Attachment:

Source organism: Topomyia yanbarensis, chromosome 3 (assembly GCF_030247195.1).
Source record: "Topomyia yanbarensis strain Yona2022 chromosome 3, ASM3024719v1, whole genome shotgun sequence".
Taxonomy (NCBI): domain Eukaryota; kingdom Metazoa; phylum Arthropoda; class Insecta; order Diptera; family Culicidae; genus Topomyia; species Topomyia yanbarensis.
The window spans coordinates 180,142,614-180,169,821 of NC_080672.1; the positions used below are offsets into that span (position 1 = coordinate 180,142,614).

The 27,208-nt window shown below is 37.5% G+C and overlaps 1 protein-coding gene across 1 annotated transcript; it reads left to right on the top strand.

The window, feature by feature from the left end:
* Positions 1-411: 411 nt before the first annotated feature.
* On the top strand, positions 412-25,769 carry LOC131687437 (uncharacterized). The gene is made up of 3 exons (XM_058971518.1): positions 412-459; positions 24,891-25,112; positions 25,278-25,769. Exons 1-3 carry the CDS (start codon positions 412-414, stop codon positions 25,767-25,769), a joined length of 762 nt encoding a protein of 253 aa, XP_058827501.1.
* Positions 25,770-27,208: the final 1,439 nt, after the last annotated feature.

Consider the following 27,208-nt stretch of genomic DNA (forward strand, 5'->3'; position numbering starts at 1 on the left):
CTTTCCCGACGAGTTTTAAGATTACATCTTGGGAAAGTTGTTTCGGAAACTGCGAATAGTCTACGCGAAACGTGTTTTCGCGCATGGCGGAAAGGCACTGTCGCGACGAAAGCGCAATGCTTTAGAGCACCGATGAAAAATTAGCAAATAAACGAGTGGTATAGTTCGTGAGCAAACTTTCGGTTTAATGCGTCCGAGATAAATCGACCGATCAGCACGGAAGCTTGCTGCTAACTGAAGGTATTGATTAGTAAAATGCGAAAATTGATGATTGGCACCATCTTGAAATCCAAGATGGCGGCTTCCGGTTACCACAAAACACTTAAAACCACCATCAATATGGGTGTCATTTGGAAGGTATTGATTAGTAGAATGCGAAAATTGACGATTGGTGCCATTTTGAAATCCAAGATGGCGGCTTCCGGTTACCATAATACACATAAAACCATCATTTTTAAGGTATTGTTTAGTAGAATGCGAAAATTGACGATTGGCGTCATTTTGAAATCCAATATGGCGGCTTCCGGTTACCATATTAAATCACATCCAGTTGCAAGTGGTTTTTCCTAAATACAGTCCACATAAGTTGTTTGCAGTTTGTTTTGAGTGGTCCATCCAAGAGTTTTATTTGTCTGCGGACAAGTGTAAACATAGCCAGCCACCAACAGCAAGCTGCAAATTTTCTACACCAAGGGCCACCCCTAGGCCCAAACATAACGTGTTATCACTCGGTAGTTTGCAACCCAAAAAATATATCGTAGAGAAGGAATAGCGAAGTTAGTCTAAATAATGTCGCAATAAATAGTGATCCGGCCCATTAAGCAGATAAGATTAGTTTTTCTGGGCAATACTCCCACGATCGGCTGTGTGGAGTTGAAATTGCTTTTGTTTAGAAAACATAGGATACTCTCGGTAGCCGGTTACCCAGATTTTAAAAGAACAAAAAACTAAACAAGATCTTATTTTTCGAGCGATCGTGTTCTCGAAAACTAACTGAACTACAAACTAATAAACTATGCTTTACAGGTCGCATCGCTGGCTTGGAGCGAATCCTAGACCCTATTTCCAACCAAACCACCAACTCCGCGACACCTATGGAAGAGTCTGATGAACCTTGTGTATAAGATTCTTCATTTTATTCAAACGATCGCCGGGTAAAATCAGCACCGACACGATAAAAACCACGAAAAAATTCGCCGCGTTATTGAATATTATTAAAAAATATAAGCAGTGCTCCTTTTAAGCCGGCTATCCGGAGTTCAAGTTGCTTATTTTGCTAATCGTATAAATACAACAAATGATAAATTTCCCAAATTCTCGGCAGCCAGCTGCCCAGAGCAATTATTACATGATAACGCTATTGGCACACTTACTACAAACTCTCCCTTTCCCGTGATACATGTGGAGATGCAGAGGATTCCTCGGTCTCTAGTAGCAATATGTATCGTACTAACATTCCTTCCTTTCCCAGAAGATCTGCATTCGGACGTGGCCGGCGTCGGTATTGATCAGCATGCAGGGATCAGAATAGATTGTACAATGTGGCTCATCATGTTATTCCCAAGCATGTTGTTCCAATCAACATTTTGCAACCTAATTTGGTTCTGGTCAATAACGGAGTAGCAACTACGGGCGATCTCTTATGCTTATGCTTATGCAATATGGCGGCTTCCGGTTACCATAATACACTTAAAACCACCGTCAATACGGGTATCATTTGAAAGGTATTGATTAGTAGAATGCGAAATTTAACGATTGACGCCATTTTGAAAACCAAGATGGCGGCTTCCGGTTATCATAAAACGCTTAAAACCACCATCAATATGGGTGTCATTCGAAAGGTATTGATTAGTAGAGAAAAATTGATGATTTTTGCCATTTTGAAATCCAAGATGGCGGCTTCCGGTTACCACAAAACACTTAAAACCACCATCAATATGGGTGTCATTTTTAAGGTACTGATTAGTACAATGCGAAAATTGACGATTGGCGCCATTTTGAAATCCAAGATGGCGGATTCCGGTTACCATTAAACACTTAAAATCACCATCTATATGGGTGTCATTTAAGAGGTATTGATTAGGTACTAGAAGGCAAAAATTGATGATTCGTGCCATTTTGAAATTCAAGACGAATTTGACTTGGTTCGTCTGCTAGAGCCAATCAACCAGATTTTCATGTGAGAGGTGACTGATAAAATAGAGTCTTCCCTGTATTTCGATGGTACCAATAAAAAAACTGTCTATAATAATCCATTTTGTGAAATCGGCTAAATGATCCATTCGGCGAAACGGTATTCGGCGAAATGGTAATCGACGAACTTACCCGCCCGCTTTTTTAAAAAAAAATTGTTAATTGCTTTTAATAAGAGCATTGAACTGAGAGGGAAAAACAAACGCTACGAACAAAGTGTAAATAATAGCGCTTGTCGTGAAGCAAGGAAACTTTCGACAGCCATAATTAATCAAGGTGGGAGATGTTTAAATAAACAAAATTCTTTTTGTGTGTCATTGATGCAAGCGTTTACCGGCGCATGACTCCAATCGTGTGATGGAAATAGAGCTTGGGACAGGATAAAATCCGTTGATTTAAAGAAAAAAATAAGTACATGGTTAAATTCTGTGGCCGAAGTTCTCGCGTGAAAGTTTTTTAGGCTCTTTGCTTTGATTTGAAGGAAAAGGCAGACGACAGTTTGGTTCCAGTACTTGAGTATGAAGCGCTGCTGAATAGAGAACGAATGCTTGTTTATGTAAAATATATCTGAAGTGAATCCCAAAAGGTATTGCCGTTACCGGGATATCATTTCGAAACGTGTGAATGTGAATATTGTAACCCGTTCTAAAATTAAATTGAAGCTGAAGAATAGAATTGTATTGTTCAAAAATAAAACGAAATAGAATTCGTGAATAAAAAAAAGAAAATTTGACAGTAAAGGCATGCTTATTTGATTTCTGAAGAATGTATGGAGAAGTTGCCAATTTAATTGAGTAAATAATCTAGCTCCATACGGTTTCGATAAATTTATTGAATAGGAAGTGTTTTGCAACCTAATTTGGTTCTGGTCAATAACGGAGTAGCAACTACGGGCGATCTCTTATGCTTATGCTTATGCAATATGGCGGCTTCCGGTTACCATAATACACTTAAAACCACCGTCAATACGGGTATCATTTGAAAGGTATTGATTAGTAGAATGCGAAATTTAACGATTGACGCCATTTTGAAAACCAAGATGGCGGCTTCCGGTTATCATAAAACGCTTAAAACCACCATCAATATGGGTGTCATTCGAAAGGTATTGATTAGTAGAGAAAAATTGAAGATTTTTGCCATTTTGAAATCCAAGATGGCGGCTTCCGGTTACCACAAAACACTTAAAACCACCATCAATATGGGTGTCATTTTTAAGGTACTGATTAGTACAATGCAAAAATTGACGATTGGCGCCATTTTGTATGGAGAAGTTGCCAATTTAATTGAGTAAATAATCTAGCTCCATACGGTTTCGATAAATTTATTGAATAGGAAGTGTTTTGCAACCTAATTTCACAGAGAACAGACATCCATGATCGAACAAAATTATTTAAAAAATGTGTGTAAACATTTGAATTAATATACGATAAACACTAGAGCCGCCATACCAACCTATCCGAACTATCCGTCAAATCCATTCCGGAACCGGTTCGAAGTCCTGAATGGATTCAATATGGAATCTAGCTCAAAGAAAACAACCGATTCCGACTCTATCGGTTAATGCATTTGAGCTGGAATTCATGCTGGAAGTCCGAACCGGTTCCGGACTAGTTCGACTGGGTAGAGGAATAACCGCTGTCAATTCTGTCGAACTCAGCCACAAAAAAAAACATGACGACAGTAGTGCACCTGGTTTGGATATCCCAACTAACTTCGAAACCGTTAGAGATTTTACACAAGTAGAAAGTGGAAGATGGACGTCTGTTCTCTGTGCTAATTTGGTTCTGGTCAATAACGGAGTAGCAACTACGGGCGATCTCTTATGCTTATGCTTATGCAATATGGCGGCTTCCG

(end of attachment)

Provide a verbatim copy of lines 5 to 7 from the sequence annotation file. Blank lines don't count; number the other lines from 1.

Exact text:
The 27,208-nt window shown below is 37.5% G+C and overlaps 1 protein-coding gene across 1 annotated transcript; it reads left to right on the top strand.

The window, feature by feature from the left end:
* Positions 1-411: 411 nt before the first annotated feature.